Why are tractor-trailer rigs called “semis”?

A STAFF REPORT FROM THE STRAIGHT DOPE SCIENCE ADVISORY BOARD

Dear Straight Dope:

I was on a road trip with some friends the last couple days, and we got to wondering why people call tractor trailer rigs semi trucks. Wouldn't a semi truck be only sort of a truck? I would consider an eighteen wheeler a full fledged truck. Can you enlighten me?

Jeff replies:

Dear Adam:

The full name of that thing sucking your doors off on the interstates is “tractor semitrailer.” The part in the back is called a semitrailer because only the back end sits on wheels (and thus “trails”); the front end is supported by the tractor. A full trailer is fully supported by its wheels (commonly on axles at front and back, in the case of heavy over-the-road vehicles) and is connected to the tractor (or, far more commonly, the semi in front of it) by a drawbar. A truck need not have a trailer to be considered a truck, of course. Look at one of the trucks you can rent from U Haul or Ryder. No trailers there.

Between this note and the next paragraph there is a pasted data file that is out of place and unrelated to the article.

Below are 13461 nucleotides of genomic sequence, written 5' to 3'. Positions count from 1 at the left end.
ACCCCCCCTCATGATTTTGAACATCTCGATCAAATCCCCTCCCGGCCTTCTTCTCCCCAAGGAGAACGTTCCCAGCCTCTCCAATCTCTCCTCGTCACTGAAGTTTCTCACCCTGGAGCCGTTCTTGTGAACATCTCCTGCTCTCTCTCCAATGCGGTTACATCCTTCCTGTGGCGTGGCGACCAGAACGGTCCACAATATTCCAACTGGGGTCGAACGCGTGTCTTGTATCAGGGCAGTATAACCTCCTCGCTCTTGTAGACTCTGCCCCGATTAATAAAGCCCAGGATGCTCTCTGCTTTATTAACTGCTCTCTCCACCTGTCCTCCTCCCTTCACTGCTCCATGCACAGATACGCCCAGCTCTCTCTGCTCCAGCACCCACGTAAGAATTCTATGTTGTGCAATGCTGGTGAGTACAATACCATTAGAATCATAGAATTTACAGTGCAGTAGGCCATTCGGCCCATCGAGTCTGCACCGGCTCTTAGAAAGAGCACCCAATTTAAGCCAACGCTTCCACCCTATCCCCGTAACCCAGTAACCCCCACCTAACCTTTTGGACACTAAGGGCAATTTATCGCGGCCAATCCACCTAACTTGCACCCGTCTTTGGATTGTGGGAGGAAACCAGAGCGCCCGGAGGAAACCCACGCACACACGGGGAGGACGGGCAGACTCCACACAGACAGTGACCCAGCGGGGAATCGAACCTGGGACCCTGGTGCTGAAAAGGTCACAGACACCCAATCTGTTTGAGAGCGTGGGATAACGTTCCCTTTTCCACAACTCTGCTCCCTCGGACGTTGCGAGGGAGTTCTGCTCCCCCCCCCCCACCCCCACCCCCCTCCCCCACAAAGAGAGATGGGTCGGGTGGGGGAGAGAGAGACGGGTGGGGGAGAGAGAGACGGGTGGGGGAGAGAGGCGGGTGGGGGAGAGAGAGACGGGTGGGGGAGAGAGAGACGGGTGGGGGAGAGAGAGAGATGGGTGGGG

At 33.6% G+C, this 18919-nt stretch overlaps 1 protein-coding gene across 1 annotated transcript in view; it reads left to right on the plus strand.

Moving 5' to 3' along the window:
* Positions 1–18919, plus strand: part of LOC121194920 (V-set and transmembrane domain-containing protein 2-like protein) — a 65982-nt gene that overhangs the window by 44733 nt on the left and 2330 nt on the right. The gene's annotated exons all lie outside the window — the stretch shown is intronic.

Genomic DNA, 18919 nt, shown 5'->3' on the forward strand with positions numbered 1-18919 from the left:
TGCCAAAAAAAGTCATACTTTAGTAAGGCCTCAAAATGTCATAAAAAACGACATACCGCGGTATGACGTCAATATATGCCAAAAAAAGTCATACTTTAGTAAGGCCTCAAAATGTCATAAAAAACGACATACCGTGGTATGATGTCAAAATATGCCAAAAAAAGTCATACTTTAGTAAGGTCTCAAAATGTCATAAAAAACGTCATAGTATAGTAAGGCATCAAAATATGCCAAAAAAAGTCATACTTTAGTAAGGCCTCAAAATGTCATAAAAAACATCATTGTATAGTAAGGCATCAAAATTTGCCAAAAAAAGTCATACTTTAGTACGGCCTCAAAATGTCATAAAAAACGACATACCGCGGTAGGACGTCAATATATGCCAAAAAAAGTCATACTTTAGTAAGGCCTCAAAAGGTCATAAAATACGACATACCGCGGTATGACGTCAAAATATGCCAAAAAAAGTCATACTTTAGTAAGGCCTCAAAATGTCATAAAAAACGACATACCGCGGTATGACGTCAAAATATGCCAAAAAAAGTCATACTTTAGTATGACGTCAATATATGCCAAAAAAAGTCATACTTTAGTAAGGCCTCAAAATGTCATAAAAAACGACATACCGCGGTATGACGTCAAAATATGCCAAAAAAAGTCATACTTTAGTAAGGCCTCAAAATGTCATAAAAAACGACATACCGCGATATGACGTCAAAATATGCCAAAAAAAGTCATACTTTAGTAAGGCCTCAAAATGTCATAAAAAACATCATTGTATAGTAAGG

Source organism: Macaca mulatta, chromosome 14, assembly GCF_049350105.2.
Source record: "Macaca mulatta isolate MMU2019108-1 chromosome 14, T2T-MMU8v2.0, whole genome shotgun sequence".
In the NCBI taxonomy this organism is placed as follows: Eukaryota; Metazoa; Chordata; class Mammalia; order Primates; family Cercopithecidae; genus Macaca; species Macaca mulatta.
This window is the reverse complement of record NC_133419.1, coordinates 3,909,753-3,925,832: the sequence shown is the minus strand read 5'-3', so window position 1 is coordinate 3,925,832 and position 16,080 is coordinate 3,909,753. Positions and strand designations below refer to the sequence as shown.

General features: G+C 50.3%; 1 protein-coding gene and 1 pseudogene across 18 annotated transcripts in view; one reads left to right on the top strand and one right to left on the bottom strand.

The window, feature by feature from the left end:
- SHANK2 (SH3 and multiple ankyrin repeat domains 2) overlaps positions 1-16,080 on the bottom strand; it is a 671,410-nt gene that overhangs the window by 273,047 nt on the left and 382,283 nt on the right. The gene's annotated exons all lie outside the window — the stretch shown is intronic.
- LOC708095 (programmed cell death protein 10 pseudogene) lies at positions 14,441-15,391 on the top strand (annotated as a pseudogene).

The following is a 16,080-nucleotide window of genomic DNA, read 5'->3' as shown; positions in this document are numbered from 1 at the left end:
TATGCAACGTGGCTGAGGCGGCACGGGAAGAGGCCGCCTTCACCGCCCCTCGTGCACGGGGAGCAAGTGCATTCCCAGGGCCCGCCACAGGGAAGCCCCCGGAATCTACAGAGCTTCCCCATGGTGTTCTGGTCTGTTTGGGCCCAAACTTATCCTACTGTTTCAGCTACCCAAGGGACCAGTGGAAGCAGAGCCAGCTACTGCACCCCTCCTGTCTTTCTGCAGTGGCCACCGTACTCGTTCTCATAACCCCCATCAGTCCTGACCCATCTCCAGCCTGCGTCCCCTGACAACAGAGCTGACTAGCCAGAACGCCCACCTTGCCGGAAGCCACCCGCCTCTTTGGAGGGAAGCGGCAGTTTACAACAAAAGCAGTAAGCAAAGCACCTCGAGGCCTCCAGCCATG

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STAFF REPORTS ARE WRITTEN BY THE STRAIGHT DOPE SCIENCE ADVISORY BOARD, CECIL'S ONLINE AUXILIARY. THOUGH THE SDSAB DOES ITS BEST, THESE COLUMNS ARE EDITED BY ED ZOTTI, NOT CECIL, SO ACCURACYWISE YOU'D BETTER KEEP YOUR FINGERS CROSSED.

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